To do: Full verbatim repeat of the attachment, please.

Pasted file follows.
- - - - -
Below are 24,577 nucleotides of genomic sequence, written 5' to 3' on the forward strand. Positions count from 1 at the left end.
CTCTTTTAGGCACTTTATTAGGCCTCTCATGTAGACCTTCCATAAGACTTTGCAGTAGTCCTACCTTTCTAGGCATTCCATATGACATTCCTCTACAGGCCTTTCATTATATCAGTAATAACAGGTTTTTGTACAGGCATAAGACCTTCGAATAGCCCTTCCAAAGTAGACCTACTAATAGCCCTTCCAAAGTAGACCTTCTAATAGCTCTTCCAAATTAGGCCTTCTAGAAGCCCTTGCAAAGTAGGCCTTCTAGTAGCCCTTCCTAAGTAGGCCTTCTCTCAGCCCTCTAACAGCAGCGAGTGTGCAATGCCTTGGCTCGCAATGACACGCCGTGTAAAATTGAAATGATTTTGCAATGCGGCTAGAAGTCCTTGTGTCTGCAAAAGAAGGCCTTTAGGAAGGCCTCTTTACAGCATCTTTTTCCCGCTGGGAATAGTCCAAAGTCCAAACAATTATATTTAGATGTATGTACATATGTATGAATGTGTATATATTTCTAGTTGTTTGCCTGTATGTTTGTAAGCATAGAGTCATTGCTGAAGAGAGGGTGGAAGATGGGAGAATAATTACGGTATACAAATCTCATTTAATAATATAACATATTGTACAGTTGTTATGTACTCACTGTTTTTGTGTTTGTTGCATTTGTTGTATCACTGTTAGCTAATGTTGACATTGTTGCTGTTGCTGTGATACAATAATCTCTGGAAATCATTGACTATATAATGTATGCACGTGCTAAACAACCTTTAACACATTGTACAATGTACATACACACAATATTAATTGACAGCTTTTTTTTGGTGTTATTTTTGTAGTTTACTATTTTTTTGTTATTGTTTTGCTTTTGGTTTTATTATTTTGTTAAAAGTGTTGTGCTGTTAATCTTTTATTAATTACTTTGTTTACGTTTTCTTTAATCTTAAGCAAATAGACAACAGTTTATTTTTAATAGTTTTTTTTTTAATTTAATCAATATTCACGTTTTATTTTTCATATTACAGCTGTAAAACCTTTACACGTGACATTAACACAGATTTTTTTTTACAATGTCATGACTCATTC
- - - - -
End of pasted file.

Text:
Below are 24,577 nucleotides of genomic sequence, written 5' to 3' on the forward strand. Positions count from 1 at the left end.
CTCTTTTAGGCACTTTATTAGGCCTCTCATGTAGACCTTCCATAAGACTTTGCAGTAGTCCTACCTTTCTAGGCATTCCATATGACATTCCTCTACAGGCCTTTCATTATATCAGTAATAACAGGTTTTTGTACAGGCATAAGACCTTCGAATAGCCCTTCCAAAGTAGACCTACTAATAGCCCTTCCAAAGTAGACCTTCTAATAGCTCTTCCAAATTAGGCCTTCTAGAAGCCCTTGCAAAGTAGGCCTTCTAGTAGCCCTTCCTAAGTAGGCCTTCTCTCAGCCCTCTAACAGCAGCGAGTGTGCAATGCCTTGGCTCGCAATGACACGCCGTGTAAAATTGAAATGATTTTGCAATGCGGCTAGAAGTCCTTGTGTCTGCAAAAGAAGGCCTTTAGGAAGGCCTCTTTACAGCATCTTTTTCCCGCTGGGAATAGTCCAAAGTCCAAACAATTATATTTAGATGTATGTACATATGTATGAATGTGTATATATTTCTAGTTGTTTGCCTGTATGTTTGTAAGCATAGAGTCATTGCTGAAGAGAGGGTGGAAGATGGGAGAATAATTACGGTATACAAATCTCATTTAATAATATAACATATTGTACAGTTGTTATGTACTCACTGTTTTTGTGTTTGTTGCATTTGTTGTATCACTGTTAGCTAATGTTGACATTGTTGCTGTTGCTGTGATACAATAATCTCTGGAAATCATTGACTATATAATGTATGCACGTGCTAAACAACCTTTAACACATTGTACAATGTACATACACACAATATTAATTGACAGCTTTTTTTTGGTGTTATTTTTGTAGTTTACTATTTTTTTGTTATTGTTTTGCTTTTGGTTTTATTATTTTGTTAAAAGTGTTGTGCTGTTAATCTTTTATTAATTACTTTGTTTACGTTTTCTTTAATCTTAAGCAAATAGACAACAGTTTATTTTTAATAGTTTTTTTTTTAATTTAATCAATATTCACGTTTTATTTTTCATATTACAGCTGTAAAACCTTTACACGTGACATTAACACAGATTTTTTTTTACAATGTCATGACTCATTC